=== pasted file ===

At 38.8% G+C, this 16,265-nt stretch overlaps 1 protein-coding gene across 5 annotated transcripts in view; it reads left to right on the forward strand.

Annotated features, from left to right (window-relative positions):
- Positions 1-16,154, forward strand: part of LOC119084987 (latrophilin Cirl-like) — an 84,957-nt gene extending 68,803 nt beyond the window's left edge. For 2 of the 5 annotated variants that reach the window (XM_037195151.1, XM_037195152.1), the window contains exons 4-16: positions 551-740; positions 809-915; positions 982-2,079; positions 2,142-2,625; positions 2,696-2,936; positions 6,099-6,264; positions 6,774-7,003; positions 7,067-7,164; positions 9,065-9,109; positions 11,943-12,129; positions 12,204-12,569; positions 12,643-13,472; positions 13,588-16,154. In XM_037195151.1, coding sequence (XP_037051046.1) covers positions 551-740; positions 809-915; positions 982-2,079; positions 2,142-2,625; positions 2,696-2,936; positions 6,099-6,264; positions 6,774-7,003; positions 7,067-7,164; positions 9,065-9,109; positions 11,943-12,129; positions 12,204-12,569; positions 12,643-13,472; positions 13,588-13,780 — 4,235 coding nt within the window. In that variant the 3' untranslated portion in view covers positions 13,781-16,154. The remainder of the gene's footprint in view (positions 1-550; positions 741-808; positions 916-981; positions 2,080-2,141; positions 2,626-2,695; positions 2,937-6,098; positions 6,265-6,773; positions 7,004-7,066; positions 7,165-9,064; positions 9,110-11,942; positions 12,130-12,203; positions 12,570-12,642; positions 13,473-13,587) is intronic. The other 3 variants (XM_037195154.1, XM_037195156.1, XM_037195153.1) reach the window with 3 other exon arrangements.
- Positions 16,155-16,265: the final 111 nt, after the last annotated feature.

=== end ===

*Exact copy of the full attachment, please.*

At 38.8% G+C, this 16,265-nt stretch overlaps 1 protein-coding gene across 5 annotated transcripts in view; it reads left to right on the forward strand.

Annotated features, from left to right (window-relative positions):
- Positions 1-16,154, forward strand: part of LOC119084987 (latrophilin Cirl-like) — an 84,957-nt gene extending 68,803 nt beyond the window's left edge. For 2 of the 5 annotated variants that reach the window (XM_037195151.1, XM_037195152.1), the window contains exons 4-16: positions 551-740; positions 809-915; positions 982-2,079; positions 2,142-2,625; positions 2,696-2,936; positions 6,099-6,264; positions 6,774-7,003; positions 7,067-7,164; positions 9,065-9,109; positions 11,943-12,129; positions 12,204-12,569; positions 12,643-13,472; positions 13,588-16,154. In XM_037195151.1, coding sequence (XP_037051046.1) covers positions 551-740; positions 809-915; positions 982-2,079; positions 2,142-2,625; positions 2,696-2,936; positions 6,099-6,264; positions 6,774-7,003; positions 7,067-7,164; positions 9,065-9,109; positions 11,943-12,129; positions 12,204-12,569; positions 12,643-13,472; positions 13,588-13,780 — 4,235 coding nt within the window. In that variant the 3' untranslated portion in view covers positions 13,781-16,154. The remainder of the gene's footprint in view (positions 1-550; positions 741-808; positions 916-981; positions 2,080-2,141; positions 2,626-2,695; positions 2,937-6,098; positions 6,265-6,773; positions 7,004-7,066; positions 7,165-9,064; positions 9,110-11,942; positions 12,130-12,203; positions 12,570-12,642; positions 13,473-13,587) is intronic. The other 3 variants (XM_037195154.1, XM_037195156.1, XM_037195153.1) reach the window with 3 other exon arrangements.
- Positions 16,155-16,265: the final 111 nt, after the last annotated feature.